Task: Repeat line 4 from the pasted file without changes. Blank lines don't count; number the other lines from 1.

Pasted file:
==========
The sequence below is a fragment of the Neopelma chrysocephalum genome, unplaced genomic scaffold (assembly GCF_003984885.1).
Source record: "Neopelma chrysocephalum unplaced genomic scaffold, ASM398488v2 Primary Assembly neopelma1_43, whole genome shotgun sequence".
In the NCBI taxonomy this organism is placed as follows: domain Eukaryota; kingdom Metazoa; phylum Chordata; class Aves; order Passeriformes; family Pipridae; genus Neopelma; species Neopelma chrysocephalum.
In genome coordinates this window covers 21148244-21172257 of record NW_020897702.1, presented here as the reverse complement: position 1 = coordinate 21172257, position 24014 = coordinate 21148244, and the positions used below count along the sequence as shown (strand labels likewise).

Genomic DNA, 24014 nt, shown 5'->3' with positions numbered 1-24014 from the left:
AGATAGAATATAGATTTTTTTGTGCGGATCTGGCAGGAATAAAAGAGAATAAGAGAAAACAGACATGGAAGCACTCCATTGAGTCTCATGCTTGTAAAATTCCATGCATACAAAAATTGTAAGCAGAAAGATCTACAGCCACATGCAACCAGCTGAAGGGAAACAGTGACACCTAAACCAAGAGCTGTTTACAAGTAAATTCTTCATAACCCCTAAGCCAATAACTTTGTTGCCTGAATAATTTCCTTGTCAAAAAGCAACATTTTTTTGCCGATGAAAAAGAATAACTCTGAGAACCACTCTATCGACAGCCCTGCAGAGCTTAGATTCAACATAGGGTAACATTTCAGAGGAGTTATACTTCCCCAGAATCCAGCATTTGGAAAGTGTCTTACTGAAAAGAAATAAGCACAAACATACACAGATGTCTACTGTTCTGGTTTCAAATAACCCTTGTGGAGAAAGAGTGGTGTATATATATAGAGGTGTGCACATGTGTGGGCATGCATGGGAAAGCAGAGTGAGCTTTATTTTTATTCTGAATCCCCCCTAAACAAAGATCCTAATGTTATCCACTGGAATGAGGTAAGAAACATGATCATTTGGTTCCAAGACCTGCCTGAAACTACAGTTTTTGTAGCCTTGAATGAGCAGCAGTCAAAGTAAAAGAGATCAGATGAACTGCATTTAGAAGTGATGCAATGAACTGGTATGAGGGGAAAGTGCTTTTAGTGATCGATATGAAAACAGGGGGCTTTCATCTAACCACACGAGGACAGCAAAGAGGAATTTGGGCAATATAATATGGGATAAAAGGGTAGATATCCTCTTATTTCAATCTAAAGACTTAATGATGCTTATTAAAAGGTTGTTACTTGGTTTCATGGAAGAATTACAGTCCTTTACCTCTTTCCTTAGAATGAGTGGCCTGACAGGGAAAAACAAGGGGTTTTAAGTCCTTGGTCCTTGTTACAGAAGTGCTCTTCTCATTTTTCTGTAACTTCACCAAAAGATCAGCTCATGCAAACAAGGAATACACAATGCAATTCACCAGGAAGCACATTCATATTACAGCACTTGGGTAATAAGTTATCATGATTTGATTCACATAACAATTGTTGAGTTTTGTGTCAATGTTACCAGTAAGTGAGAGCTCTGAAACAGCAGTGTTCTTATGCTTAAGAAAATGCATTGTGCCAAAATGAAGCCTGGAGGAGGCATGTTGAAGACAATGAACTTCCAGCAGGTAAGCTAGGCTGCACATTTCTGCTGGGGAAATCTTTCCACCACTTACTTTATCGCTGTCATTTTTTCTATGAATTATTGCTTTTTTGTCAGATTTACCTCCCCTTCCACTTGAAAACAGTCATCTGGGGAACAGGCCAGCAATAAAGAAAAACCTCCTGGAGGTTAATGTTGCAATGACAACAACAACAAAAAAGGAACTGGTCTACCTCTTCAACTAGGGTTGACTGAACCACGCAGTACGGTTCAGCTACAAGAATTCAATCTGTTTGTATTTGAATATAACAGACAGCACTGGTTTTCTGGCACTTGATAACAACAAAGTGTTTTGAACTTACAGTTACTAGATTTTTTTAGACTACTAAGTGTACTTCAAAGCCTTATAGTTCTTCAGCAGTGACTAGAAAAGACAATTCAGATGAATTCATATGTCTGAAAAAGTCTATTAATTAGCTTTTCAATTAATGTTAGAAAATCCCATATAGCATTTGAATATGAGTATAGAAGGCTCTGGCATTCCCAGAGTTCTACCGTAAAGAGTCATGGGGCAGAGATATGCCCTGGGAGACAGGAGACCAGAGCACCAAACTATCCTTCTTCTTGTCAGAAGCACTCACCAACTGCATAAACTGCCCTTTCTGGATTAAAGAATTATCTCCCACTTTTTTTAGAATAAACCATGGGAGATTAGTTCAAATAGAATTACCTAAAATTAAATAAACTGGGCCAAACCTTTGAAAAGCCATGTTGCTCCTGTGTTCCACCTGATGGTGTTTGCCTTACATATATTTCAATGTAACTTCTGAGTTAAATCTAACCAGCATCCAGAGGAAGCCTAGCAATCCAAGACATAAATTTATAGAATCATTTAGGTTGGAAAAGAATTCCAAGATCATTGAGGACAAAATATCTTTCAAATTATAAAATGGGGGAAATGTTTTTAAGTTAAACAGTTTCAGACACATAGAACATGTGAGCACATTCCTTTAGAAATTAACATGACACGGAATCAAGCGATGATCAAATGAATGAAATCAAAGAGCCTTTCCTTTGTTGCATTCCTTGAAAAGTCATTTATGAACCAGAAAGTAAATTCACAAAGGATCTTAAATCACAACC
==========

In genome coordinates this window covers 21148244-21172257 of record NW_020897702.1, presented here as the reverse complement: position 1 = coordinate 21172257, position 24014 = coordinate 21148244, and the positions used below count along the sequence as shown (strand labels likewise).